Re: [TLS] PR#1091: Changes to provide middlebox robustness

Benjamin Kaduk <bkaduk@akamai.com> Wed, 08 November 2017 13:55 UTC

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To: Eric Rescorla <ekr@rtfm.com>, Nikos Mavrogiannopoulos <nmav@redhat.com>
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From: Benjamin Kaduk <bkaduk@akamai.com>
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Date: Wed, 8 Nov 2017 07:54:59 -0600
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Subject: Re: [TLS] PR#1091: Changes to provide middlebox robustness
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On 11/08/2017 07:34 AM, Eric Rescorla wrote:
>
>
> On Wed, Nov 8, 2017 at 1:12 AM, Nikos Mavrogiannopoulos
> <nmav@redhat.com <mailto:nmav@redhat.com>> wrote:
>
>     On Tue, 2017-11-07 at 16:32 -0800, Eric Rescorla wrote:
>     >
>     >
>     > On Tue, Nov 7, 2017 at 4:25 PM, Watson Ladd
>     <watsonbladd@gmail.com <mailto:watsonbladd@gmail.com>>
>     > wrote:
>     > > On Tue, Nov 7, 2017 at 4:05 PM, Jana Iyengar <jri@google.com
>     <mailto:jri@google.com>>
>     > > wrote:
>     > > > FWIW: In my experience middleboxes don't ossify based on
>     what the
>     > > spec says,
>     > > > they ossify based on what they see on the wire. So, if common
>     > > > implementations send CCS in a particular way, that's what will
>     > > get --- and,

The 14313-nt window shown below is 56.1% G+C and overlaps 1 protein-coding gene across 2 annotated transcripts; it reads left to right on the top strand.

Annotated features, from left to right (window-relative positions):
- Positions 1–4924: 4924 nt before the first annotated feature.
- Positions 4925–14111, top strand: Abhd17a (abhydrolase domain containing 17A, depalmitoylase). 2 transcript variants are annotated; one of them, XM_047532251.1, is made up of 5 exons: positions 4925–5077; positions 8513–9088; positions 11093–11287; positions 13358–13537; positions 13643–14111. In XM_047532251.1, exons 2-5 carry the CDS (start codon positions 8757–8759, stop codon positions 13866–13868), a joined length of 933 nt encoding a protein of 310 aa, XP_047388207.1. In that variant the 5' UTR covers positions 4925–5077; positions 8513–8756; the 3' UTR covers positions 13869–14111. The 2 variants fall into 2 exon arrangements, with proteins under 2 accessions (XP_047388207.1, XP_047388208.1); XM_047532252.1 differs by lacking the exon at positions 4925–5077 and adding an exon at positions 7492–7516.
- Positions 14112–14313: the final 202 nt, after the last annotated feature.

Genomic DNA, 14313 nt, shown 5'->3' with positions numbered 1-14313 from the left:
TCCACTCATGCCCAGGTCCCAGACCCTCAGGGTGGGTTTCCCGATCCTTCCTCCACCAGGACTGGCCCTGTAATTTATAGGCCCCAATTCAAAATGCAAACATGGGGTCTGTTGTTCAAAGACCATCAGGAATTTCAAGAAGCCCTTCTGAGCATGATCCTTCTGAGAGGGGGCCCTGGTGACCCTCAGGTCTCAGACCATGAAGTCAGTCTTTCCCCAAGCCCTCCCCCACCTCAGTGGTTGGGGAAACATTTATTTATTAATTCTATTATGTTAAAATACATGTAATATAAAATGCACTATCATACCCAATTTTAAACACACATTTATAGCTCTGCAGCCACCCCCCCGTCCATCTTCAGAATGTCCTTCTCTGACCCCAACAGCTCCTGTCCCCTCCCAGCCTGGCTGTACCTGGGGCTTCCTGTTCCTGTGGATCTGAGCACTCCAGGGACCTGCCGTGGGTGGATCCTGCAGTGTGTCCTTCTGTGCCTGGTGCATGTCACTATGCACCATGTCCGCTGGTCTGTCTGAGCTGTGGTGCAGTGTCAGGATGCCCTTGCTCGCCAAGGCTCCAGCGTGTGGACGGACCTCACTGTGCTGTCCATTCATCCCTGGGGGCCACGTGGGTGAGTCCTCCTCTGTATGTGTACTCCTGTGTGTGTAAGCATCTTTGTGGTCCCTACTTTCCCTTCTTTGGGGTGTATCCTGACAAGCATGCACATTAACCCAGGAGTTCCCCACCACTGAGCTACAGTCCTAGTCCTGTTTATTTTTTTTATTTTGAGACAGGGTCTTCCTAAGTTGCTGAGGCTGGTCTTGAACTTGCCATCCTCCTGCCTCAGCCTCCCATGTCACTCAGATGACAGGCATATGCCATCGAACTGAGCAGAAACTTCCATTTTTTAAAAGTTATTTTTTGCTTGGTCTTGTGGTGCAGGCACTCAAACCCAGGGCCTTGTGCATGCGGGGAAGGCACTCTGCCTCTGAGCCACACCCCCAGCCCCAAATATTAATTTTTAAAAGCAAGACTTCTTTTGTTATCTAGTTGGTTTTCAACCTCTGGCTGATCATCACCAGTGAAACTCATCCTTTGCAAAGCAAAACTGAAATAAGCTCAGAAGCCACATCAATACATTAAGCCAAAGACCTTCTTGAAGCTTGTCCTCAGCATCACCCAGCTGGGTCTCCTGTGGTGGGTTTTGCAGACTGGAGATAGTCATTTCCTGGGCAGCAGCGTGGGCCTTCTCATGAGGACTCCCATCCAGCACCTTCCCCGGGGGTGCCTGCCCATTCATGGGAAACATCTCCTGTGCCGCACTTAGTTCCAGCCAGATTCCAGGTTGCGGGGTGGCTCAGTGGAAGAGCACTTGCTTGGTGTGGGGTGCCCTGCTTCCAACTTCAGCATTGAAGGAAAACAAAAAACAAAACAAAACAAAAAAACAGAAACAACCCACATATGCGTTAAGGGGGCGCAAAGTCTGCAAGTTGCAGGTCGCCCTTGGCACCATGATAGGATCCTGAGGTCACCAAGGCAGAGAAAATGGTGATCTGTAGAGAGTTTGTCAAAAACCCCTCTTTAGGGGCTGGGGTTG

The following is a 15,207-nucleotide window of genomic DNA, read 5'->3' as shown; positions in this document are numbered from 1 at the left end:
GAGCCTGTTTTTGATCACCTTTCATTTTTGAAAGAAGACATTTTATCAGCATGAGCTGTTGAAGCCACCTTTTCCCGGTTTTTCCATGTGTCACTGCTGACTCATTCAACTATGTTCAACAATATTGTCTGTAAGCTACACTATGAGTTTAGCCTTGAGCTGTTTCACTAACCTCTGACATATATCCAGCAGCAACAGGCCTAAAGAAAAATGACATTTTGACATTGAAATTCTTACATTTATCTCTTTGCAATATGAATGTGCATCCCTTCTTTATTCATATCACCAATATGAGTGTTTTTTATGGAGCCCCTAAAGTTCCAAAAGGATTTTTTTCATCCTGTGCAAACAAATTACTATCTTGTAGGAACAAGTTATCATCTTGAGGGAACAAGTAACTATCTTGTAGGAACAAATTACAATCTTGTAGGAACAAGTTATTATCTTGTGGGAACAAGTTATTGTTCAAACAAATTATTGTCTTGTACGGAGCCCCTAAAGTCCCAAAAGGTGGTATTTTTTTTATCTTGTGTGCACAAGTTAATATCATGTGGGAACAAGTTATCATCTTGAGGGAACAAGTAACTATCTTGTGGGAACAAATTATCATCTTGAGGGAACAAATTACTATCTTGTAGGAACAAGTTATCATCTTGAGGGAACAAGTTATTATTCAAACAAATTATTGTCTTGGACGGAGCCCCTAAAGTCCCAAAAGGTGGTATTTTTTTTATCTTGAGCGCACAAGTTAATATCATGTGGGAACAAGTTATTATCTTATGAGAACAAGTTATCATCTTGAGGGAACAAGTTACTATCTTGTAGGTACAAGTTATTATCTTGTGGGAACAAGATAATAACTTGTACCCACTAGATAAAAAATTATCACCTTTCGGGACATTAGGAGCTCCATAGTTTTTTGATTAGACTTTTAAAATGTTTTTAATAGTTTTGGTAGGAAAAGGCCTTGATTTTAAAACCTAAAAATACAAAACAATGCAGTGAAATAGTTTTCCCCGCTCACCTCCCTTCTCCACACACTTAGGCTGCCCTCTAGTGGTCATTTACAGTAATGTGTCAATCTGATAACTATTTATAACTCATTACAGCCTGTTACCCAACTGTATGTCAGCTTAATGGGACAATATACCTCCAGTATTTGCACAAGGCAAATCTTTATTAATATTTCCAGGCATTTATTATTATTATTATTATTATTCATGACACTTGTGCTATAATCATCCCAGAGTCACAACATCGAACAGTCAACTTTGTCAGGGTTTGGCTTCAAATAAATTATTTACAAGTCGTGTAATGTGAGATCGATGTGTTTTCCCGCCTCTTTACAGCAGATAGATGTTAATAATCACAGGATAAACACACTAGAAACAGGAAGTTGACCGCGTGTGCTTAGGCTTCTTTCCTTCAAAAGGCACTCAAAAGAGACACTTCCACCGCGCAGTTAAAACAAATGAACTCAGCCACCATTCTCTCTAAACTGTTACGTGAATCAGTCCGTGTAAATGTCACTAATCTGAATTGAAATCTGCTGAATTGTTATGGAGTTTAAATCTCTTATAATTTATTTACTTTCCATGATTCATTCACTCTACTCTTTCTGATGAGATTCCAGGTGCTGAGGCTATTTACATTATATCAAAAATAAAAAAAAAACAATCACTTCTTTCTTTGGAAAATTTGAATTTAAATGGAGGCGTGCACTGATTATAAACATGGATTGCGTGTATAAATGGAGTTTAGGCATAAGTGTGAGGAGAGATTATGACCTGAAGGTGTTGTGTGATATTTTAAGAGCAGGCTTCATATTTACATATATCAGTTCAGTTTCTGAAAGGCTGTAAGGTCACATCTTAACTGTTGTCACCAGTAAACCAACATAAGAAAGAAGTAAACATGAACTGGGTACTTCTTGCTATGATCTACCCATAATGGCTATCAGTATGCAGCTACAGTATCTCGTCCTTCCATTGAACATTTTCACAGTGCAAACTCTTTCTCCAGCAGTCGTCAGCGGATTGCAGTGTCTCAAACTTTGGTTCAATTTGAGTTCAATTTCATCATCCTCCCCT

>     > > > I'll argue, what has gotten --- ossified. I also agree with
>     David
>     > > and Eric
>     > > > that compatibility mode shouldn't be required because QUIC
>     > > doesn't need it.
>     > >
>     > > What does compatibility mode mean here?
>     >
>     > It means:
>     >
>     > 1. Send the fake session_id
>     > 2. Send a bunch of spurious CCS values.
>     >
>     >
>     > > If we end up with having two
>     > > slightly different versions of TLS 1.3, one that looks more like
>     > > TLS
>     > > 1.2 and the other that does not, that doesn't seem like a good
>     > > thing
>     > > to me.
>     >
>     > Well, the idea is that this is a purely local decision by one side.
>
>     Which increases the cost of TLS1.3 implementation and testing by
>     introducing different handshake state machines. 
>
>
> It doesn't introduce different handshake state machines, because you just
> ignore the CCS.
>

I am leery of things that we flat-out *ignore*, as that sort of thing
has a history of coming back to bite us.

>  
>
>     Why not negotiate that
>     CCS addition with an extension and have it defined outside the TLS 1.3
>     spec?
>
>
> That actually does introduce different state machines.
>

True, but perhaps still worth thinking about.
In some sense, we might not even need an extension; we could take
Martin's idea and run with it -- server MUST send CCS if the client
sends a sessionID, and server MUST NOT send CCS if the client does not
send a sessionID.  This would still make the state machine bigger, but
avoids a fork that depends only on "what message do I receive here".  On
the other hand, it also places all the burden of deciding when to use
the compat scheme on the client, when people are making the case that
some servers, at least, have some sense of when they're behind a
relevant middlebox.  But I'm not entirely sure how convincing those
arguments have been, so far.

-Ben

> -Ekr
>
>     I understand the concerns of the browser "community" on being
>     100% backwards compatible with middle boxes, but the TLS1.3
>     standard is
>     more than just browsers. If 100% compatibility is required, there is a
>     very simple solution, use TLS 1.2.
>
>     regards,
>     Nikos
>
>
>
>
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